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Banks practicing self-corrective measures.

Banks practicing self-corrective measures

While Congress is threatening to restore restrictions on bank lending that were lifted in 1982, area mortgage executives were not alarmed because, as they say, current bank practices are even more arduous.

The nation's bank regulators were told recently by the Senate Banking Committee, before the Senate recessed for summer session, that they have nine more months to create revised lending rules, which Congress will make law. If they do not, pursuant to an amendment by Senator Timothy Wirth, a Colorado Democrat, the strict loan-to-value criteria that existed prior to the Garn-St. Germain Act of 1982 will be restored.

The Comptroller of the Currency, the Federal Deposit Insurance Corporation and the Treasury Department are responsible for concocting the new regs.

Prior to 1982, banks were not permitted to make a loan backed by commercial real estate that was more than 80 percent of the value of the real estate; 70 percent if the commercial property is partially developed; and 65 percent of the appraised value of undeveloped land.

During the "go-go" 80's, banks were known to lend 90 or 100 percent of the acquisition and construction costs. Restrictions on land lending were relaxed and the type of property banks could lend on was broadened. Some banks profited well from the loans and others were burned.

Banks have become more "draconian" than what Congress is proposing, said Robert Greer, managing director in charge of the finance department at Jones Lang Wootton.

"Basically, this will have zero affect on what is practically going on in the market," said Greer whose firm arranges financing with banks, insurance companies, and pension funds.

Today, he said, loan-to-value ratios in the 60 to 70 range are common because loans are being written on actual cash flow in place and banks have raised their coverage ratios from around 1.15 percent to 1.25 percent and sometimes 1.30 percent.

"The banks are flat out asking for cash or its equivalent," said Conrad D. Stephenson of the Comras Company.

Stephenson, who was with Chase Manhattan Bank during much of last decade's boom period, said the previous regulations were not particularly onerous. Prior to 1982, he said, Chase made loans to a number of developers of major projects, including: Tishman Speyer on Madison Avenue and Park Tower on 59th Street.

"Banks lived with them (the regulations), builders lived with them and we still managed to improve New York City," he said.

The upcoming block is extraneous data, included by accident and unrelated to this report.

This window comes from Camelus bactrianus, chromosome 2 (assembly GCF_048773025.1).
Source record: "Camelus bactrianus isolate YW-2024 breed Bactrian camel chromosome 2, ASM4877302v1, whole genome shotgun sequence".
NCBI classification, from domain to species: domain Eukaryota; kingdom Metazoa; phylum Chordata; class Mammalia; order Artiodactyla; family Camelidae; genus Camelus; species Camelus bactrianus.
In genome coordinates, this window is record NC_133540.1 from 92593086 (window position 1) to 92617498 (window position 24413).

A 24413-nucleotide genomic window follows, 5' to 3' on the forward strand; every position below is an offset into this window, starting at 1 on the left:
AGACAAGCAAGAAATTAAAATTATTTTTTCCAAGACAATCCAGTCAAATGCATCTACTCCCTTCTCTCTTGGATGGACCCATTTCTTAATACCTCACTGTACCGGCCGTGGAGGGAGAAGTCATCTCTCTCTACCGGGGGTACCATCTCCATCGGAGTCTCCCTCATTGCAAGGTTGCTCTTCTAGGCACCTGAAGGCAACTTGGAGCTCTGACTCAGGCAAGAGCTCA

It is not clear yet, Stephenson said, whether or not, if rules are rolled back to 1982, if the difference between the amount loaned and the full amount needed can be replaced by a personal guarantee or secondary collateral.

If they will have any effect at all, said Melvin Bisgyer, director, Walter Oertly, Associates, Inc. mortgage finance specialists, the regs proposed by Congress may slow up the turnaround in the market that everyone is waiting for.

The new developers of last decade may be "in for a shock," however, he said. Builders active before the 80's were used to adhering to such ratios. And, that, he said, is "good real estate."

"People don't put up speculative office buildings if they have 20 percent equity," he said.

Merrie Frankel, of Cushman and Wakefield's Finance Group, which does land loans and construction loans, said she was not shocked at all by the news. "It's almost legitimizing what banks are doing already because they've been hit so bad."

Mortgage pro Michael Coratolo, president of Michael Coratolo, and Associates, Inc. said, even in the "hey day," banks were rarely lending more than 85 percent of the total acquisition and construction costs. If they did, he said, it was based on the developer's personal guarantee -- the financial strength and feasibility of the job and the track record of the builder.

Many blame the woes of today's real estate and banking fields and the "Savings and Loan crisis" on Congress's "deregulating committee" set up in the early 80's. The result of this committee's work was an expansion of services and a relaxing of the rules on who banks could lend to, what properties they could lend on and how much of his own money a developer had to put up. Banks were permitted to offer competitive rates on interest rates and negotiable rates. And they ventured into activities in which they had not previously been involved such as speculative real estate, condominium investment, and insurance. Says one banker: "They went into areas where they didn't have expertise, but they did because of deregulation."
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Copyright 1991, Gale Group. All rights reserved. Gale Group is a Thomson Corporation Company.

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Author:Fitzgerald, Therese
Publication:Real Estate Weekly
Date:Aug 14, 1991
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